Menu

Serena Williams missed her baby's first steps and fellow mamas are feeling her pain

It's hard, but it happens and parents should not feel guilty.

Serena Williams missed her baby's first steps and fellow mamas are feeling her pain

When we become parents we want to be there for every special milestone and moment in our baby's life. But while today's mothers are spending more time with their children than the generations before us did, but we're also spending more time on paid work. So as much as we would love to be in two places at once, we simply can't be. And sometimes, that hurts.

It's a reality Serena Williams understands. She recently missed a milestone that many mamas look forward to witnessing: Her baby's first steps.

"She took her first steps... I was training and missed it. I cried," she tweeted Saturday.

It's totally understandable that Williams was heartbroken to miss this milestone in baby Olympia's life, but it's a pain many mamas can relate to.

According to the results of a survey released by Motherly, 78% of mothers surveyed say they have mixed feelings about combining a career and motherhood, and that "there are real tradeoffs".

Missing your baby's first steps because you were training to compete as an elite athlete or because you were working a desk job could be considered a tradeoff of working motherhoodbut Williams and other moms should absolutely not feel guilty about missing a milestone while they're working (as Twitter users pointed out).

The truth is, missed milestones aren't just a hazard of working parenthood, they're a reality of parenting, period.

A stay-at-home mom might learn her baby took their first wobbly steps while she was taking a quick shower or loading the dishwasher. A co-parenting mother might learn her baby stood for the first time while they were at their other parent's house. A mom or dad might send their child to spend the afternoon with grandma, only to learn baby's first word came while they were finally getting a desperately needed haircut.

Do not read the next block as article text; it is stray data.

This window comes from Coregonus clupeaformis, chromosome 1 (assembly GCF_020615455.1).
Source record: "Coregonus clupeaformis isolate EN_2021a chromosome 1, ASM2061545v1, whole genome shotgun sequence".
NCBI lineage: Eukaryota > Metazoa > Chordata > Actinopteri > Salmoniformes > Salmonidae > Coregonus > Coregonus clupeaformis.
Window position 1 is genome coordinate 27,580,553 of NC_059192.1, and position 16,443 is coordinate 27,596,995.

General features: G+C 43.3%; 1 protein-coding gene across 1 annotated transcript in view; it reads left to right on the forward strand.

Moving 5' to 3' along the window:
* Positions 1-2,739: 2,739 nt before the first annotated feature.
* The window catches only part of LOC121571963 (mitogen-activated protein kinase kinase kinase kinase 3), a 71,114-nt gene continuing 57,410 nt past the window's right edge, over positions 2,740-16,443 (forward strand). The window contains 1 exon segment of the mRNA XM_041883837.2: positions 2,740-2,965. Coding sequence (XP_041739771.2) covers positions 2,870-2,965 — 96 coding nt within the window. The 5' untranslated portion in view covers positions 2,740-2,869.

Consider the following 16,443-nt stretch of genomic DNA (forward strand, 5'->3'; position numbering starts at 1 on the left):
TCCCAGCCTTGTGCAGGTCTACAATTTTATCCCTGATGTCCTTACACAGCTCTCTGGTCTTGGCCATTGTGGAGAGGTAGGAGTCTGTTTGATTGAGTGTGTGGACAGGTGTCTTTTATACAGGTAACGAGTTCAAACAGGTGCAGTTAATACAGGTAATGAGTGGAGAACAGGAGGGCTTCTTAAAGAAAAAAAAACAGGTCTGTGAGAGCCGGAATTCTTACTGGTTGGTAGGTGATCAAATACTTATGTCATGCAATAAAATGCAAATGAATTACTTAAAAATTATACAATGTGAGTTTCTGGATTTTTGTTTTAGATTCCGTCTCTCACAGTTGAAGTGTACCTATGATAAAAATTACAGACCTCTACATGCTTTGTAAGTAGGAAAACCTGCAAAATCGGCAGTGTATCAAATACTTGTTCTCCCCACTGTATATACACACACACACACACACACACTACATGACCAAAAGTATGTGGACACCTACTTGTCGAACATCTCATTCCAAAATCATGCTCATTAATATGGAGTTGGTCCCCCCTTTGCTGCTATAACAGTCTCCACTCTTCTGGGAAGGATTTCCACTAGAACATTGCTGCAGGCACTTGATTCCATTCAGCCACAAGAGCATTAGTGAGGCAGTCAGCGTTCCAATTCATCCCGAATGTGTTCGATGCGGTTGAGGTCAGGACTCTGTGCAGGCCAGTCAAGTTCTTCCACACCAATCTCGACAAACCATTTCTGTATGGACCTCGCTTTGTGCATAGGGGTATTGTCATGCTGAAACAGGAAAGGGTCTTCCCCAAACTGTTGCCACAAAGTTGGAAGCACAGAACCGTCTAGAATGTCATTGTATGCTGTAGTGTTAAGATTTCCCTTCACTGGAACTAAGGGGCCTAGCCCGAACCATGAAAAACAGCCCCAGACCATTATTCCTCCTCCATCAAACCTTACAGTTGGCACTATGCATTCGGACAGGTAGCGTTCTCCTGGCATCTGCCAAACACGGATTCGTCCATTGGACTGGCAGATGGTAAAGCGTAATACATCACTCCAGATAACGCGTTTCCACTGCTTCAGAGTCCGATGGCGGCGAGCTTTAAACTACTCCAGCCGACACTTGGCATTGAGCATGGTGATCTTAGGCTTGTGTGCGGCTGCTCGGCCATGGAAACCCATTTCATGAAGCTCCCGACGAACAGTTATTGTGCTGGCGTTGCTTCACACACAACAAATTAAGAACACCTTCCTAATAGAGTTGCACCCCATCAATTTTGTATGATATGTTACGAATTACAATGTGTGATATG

It's heartbreaking when this happens. It's absolutely natural to feel disappointed. It's understandable to cry like Williams did.

It's hard and it hurts and that's okay but it is not your fault, mama.

Parents should try to be kind to themselves when this happens. Because it happens all the time, and (like Twitter users pointed out to Williams) even to parents who don't work outside the home.

When a milestone is missed, take the advice of psychologist Eileen Kennedy-Moore, who told Working Mother that "milestones are not a single moment."

"You may or may not be there the first time your child stands, but you will definitely have a first time when you see her stand," she says. "That is the moment to celebrate and share in your child's joy."

Williams' daughter Olympia will take more steps, and Williams will get to see them. And the steps she takes for mama will be just as special a momentmaybe even more specialthan the moment Williams missed.

We can't be there every single second of every single day. But we can make the most of the moments we do get. They're the special ones.

[Correction, July 7, 2018: An earlier version of this post contained a photo of Olympia with her aunt, Venus Williams.]

You might also like:

By its very nature, motherhood requires some lifestyle adjustments: Instead of staying up late with friends, you get up early for snuggles with your baby. Instead of spontaneous date nights with your honey, you take afternoon family strolls with your little love. Instead of running out of the house with just your keys and phone, you only leave with a fully loaded diaper bag.

For breastfeeding or pumping mamas, there is an additional layer of consideration around when, how and how much your baby will eat. Thankfully, when it comes to effective solutions for nursing or bottle-feeding your baby, Dr. Brown's puts the considerations of mamas and their babies first with products that help with every step of the process—from comfortably adjusting to nursing your newborn to introducing a bottle to efficiently pumping.

With countless hours spent breastfeeding, pumping and bottle-feeding, the editors at Motherly know the secret to success is having dependable supplies that can help you feed your baby in a way that matches lifestyle.

Here are 9 breastfeeding and pumping products to help you no matter what the day holds.

Customflow™ Double Electric Breast Pump

Dr. Brown's electric pump

For efficient, productive pumping sessions, a double electric breast pump will help you get the job done as quickly as possible. Quiet for nighttime pumping sessions and compact for bringing along to work, this double pump puts you in control with fully adjustable settings.

$159.99

Hands-Free Pumping Bra

Dr. Brown''s hands free pumping bra